So let's recap. As Christians, we are to remain in God (and God in us), so that we can bear fruit to His glory. And the way we bear fruit is to love others. And conversely, we cannot be part of God if we do not love others. Okay, got it.
I also thought that Jesus' words in verses 22 and 24 were thought-provoking: "If I had not come and spoken to them, they would not be guilty of sin. Now, however, they have no excuse for their sin...If I had not done among them what no one else did, they would not be guilty of sin. But now they have seen these miracles, and yet they have hated both me and my Father." These verses, combined with Romans 2:14-15, shed a little light on the question of people who have not heard about Jesus. You could even take it a step further and say that these verses pardon those who do not hear about Jesus in a real and powerful way. Perhaps there are people who have lived around churches their whole lives and have not heard about Jesus in a real way. Along those lines, I read an interesting quote by C.S. Lewis today: “We do know that no man can be saved except through Christ; we do not know that only those who know Him can be saved through Him." Lewis' speculation (and it is just speculation) seems to be based on verses like John 15:22, which clearly seem to open the door to salvation for those who have never heard of Jesus. Of course, there really isn't much point to this kind of speculation besides to make us feel better and to make God's judgment make more sense to us. After all, it really should have no effect on our actions, which should point others to Christ in real and powerful ways. Still, it is interesting that Jesus chooses to share those insights into God's judgment.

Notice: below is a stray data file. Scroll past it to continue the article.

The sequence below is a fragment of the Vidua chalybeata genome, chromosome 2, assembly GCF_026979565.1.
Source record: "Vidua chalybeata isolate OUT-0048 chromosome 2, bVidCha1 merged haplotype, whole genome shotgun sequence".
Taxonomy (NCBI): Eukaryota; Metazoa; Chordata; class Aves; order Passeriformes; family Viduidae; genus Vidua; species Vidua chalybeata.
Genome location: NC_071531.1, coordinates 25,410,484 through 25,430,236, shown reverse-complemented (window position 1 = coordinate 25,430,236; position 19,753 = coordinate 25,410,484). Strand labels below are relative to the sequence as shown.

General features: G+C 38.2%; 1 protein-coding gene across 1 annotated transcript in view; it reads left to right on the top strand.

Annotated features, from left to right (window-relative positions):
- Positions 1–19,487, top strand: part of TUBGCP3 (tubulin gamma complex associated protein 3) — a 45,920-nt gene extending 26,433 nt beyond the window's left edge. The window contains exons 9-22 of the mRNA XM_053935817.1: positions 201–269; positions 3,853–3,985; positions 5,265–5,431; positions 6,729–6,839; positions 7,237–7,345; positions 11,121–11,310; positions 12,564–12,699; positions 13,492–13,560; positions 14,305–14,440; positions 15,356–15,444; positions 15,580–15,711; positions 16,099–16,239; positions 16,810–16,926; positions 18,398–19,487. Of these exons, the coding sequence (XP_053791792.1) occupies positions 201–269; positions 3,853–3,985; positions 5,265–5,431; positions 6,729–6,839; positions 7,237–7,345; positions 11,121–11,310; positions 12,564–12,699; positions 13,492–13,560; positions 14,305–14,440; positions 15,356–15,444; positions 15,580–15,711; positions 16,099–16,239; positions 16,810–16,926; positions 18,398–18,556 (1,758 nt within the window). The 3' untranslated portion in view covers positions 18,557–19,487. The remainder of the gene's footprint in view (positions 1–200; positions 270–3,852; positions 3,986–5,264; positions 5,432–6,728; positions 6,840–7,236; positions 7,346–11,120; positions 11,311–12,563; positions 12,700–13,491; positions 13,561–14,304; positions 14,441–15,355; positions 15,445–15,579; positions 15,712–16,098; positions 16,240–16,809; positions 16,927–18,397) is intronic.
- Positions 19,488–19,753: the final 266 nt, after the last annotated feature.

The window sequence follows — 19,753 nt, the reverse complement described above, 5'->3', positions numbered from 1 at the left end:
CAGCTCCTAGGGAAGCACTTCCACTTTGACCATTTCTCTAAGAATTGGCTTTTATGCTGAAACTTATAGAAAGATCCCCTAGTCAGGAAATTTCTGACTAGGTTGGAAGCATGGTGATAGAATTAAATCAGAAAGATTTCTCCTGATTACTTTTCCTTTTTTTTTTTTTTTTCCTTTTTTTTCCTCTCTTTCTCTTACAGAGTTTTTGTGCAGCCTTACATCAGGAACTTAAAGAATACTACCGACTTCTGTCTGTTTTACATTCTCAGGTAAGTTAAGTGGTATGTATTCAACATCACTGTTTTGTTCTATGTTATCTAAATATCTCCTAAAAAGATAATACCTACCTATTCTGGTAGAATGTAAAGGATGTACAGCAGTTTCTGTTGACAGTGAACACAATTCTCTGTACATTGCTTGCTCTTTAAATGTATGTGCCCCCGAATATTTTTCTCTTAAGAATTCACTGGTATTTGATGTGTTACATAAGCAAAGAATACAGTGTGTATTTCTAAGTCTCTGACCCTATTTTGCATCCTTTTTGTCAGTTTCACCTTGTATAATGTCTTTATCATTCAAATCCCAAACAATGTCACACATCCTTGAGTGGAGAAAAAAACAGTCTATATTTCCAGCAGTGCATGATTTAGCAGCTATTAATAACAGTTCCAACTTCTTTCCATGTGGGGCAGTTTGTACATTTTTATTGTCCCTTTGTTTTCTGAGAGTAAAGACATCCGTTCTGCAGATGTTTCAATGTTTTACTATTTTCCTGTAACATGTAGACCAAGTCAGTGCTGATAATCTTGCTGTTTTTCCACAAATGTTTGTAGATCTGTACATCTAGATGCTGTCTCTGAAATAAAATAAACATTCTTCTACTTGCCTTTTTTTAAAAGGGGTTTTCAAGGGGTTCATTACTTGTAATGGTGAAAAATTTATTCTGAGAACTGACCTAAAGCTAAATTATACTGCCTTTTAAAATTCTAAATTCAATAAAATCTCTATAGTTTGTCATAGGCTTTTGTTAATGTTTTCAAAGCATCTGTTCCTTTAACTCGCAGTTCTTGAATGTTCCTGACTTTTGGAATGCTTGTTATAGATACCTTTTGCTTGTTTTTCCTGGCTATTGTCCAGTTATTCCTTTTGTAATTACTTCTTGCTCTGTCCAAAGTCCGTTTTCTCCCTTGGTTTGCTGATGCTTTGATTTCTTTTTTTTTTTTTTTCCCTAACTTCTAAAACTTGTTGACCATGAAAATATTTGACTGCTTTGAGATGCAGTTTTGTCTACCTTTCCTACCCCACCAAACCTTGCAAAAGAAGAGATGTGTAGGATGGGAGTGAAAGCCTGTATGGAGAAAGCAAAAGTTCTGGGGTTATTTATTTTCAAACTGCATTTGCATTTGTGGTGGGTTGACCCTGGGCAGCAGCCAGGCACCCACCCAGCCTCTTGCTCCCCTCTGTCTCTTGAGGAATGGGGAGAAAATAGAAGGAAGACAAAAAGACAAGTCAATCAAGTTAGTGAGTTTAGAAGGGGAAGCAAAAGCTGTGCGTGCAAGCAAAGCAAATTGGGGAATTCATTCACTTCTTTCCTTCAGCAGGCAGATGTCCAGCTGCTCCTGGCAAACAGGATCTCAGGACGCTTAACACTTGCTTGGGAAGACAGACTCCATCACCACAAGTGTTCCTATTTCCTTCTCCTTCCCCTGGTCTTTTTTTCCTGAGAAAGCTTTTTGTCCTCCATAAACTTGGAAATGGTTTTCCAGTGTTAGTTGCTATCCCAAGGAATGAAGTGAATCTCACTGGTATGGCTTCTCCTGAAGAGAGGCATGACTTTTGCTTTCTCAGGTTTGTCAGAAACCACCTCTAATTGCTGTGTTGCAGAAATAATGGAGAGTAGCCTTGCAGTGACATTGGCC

Psalm 119: 49-64
The two verses that stood out to me today were kind of random:
"Indignation grips me because of the wicked, who have forsaken your law" (53). I think that that is a good way to put it. I have a problem with the idea of "righteous anger," not because it doesn't exist, but because it is such an easy idea to distort. As Scripture says, "Man's anger does not bring about the righteous lifestyle that God desires" (James 1:20). Thus, we must be very careful when we describe our anger as righteous or justified. At the same time, indignation does grip me when I see wickedness. I love the word choice of indignation. And I love that the psalmist describes himself as passive in the process. I've definitely been there. You can't help but feel indignant at injustice, you know?
"I have considered my ways and have turned my steps to your statutes" (59). As someone who could be described as an "overthinker," I appreciate this verse. I do consider my ways...a lot. I ask myself why I do the things I do, why I think the things I think, and whether my actions properly reflect my beliefs. I ask myself if I am following Jesus' commands according to my best understanding of them. And I do also try to turn my steps to God's statutes as a result of my introspection, with varying results.
"All a man's ways seem innocent to him, but motives are weighed by the Lord" (2). So true! All I can say is, Amen. That verse also reminds me of the verse that says "the heart is deceitful above all things" (Jeremiah 17:9). That's what makes true introspection so hard (and also why you need the Spirit in your life to guide you and to help you weigh your own motives).